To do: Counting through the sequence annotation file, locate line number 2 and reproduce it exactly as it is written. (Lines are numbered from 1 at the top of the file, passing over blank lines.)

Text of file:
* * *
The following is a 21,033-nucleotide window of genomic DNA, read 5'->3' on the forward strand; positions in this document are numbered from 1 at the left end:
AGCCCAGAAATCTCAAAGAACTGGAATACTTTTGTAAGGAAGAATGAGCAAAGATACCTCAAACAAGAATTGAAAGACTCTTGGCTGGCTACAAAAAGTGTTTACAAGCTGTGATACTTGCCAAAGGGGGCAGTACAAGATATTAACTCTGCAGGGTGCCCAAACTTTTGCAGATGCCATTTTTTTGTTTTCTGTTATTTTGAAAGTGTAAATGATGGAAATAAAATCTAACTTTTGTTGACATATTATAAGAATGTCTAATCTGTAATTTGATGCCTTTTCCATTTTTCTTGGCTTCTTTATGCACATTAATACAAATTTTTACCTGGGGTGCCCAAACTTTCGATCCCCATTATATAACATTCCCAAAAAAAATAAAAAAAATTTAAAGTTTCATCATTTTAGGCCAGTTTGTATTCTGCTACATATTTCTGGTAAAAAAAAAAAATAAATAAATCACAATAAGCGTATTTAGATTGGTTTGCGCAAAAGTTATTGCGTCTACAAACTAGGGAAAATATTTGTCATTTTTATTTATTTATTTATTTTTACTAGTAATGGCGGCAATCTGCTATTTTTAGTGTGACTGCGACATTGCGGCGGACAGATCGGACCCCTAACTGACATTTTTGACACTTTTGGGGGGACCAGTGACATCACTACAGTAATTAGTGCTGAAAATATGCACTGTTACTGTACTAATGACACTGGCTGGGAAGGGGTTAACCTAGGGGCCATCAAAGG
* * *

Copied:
AGCCCAGAAATCTCAAAGAACTGGAATACTTTTGTAAGGAAGAATGAGCAAAGATACCTCAAACAAGAATTGAAAGACTCTTGGCTGGCTACAAAAAGTGTTTACAAGCTGTGATACTTGCCAAAGGGGGCAGTACAAGATATTAACTCTGCAGGGTGCCCAAACTTTTGCAGATGCCATTTTTTTGTTTTCTGTTATTTTGAAAGTGTAAATGATGGAAATAAAATCTAACTTTTGTTGACATATTATAAGAATGTCTAATCTGTAATTTGATGCCTTTTCCATTTTTCTTGGCTTCTTTATGCACATTAATACAAATTTTTACCTGGGGTGCCCAAACTTTCGATCCCCATTATATAACATTCCCAAAAAAAATAAAAAAAATTTAAAGTTTCATCATTTTAGGCCAGTTTGTATTCTGCTACATATTTCTGGTAAAAAAAAAAAATAAATAAATCACAATAAGCGTATTTAGATTGGTTTGCGCAAAAGTTATTGCGTCTACAAACTAGGGAAAATATTTGTCATTTTTATTTATTTATTTATTTTTACTAGTAATGGCGGCAATCTGCTATTTTTAGTGTGACTGCGACATTGCGGCGGACAGATCGGACCCCTAACTGACATTTTTGACACTTTTGGGGGGACCAGTGACATCACTACAGTAATTAGTGCTGAAAATATGCACTGTTACTGTACTAATGACACTGGCTGGGAAGGGGTTAACCTAGGGGCCATCAAAGG